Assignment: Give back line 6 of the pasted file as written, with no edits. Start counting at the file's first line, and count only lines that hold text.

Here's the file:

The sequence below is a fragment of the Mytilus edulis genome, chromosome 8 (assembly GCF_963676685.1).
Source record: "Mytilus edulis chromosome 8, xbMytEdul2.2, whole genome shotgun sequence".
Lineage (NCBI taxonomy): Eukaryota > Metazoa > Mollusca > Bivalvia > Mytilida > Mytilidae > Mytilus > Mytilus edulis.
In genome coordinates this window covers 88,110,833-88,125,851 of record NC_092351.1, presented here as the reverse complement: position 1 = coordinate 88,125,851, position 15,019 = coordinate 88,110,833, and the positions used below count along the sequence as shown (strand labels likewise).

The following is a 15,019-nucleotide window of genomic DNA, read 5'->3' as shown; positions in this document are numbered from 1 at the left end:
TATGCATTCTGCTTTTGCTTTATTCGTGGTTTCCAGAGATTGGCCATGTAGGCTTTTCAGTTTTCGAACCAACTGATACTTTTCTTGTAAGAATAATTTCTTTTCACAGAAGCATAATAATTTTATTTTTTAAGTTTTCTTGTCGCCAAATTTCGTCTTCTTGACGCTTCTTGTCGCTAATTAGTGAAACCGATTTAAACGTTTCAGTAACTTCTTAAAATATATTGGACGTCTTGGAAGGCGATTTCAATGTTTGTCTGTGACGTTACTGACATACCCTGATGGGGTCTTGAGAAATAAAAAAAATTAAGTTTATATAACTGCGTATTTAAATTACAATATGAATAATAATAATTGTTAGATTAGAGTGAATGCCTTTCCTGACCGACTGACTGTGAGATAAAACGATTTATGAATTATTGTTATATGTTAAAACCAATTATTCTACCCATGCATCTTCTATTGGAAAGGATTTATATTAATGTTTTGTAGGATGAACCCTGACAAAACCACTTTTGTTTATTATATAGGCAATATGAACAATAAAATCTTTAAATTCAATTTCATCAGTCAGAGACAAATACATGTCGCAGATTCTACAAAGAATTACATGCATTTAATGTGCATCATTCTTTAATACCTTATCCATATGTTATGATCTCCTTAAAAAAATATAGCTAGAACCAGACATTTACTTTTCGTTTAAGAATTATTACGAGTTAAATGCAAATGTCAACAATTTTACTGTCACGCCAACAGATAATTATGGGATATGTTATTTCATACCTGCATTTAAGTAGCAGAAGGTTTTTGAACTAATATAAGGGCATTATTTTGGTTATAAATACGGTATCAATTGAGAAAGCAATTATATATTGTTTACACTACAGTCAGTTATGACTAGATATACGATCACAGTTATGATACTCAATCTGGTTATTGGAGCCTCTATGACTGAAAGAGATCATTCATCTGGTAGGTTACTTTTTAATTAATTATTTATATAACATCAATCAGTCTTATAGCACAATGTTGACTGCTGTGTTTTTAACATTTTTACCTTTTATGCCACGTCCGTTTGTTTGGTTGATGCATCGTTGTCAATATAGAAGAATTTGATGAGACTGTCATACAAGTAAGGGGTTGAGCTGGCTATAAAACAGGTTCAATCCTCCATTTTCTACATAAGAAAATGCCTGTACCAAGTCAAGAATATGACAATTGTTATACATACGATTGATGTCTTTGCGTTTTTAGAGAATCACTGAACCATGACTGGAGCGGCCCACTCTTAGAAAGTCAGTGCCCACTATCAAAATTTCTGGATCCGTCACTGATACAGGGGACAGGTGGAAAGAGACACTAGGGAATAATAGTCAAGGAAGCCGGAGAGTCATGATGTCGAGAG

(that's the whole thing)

TATGCATTCTGCTTTTGCTTTATTCGTGGTTTCCAGAGATTGGCCATGTAGGCTTTTCAGTTTTCGAACCAACTGATACTTTTCTTGTAAGAATAATTTCTTTTCACAGAAGCATAATAATTTTATTTTTTAAGTTTTCTTGTCGCCAAATTTCGTCTTCTTGACGCTTCTTGTCGCTAATTAGTGAAACCGATTTAAACGTTTCAGTAACTTCTTAAAATATATTGGACGTCTTGGAAGGCGATTTCAATGTTTGTCTGTGACGTTACTGACATACCCTGATGGGGTCTTGAGAAATAAAAAAAATTAAGTTTATATAACTGCGTATTTAAATTACAATATGAATAATAATAATTGTTAGATTAGAGTGAATGCCTTTCCTGACCGACTGACTGTGAGATAAAACGATTTATGAATTATTGTTATATGTTAAAACCAATTATTCTACCCATGCATCTTCTATTGGAAAGGATTTATATTAATGTTTTGTAGGATGAACCCTGACAAAACCACTTTTGTTTATTATATAGGCAATATGAACAATAAAATCTTTAAATTCAATTTCATCAGTCAGAGACAAATACATGTCGCAGATTCTACAAAGAATTACATGCATTTAATGTGCATCATTCTTTAATACCTTATCCATATGTTATGATCTCCTTAAAAAAATATAGCTAGAACCAGACATTTACTTTTCGTTTAAGAATTATTACGAGTTAAATGCAAATGTCAACAATTTTACTGTCACGCCAACAGATAATTATGGGATATGTTATTTCATACCTGCATTTAAGTAGCAGAAGGTTTTTGAACTAATATAAGGGCATTATTTTGGTTATAAATACGGTATCAATTGAGAAAGCAATTATATATTGTTTACACTACAGTCAGTTATGACTAGATATACGATCACAGTTATGATACTCAATCTGGTTATTGGAGCCTCTATGACTGAAAGAGATCATTCATCTGGTAGGTTACTTTTTAATTAATTATTTATATAACATCAATCAGTCTTATAGCACAATGTTGACTGCTGTGTTTTTAACATTTTTACCTTTTATGCCACGTCCGTTTGTTTGGTTGATGCATCGTTGTCAATATAGAAGAATTTGATGAGACTGTCATACAAGTAAGGGGTTGAGCTGGCTATAAAACAGGTTCAATCCTCCATTTTCTACATAAGAAAATGCCTGTACCAAGTCAAGAATATGACAATTGTTATACATACGATTGATGTCTTTGCGTTTTTAGAGAATCACTGAACCATGACTGGAGCGGCCCACTCTTAGAAAGTCAGTGCCCACTATCAAAATTTCTGGATCCGTCACTGATACAGGGGACAGGTGGAAAGAGACACTAGGGAATAATAGTCAAGGAAGCCGGAGAGTCATGATGTCGAGAG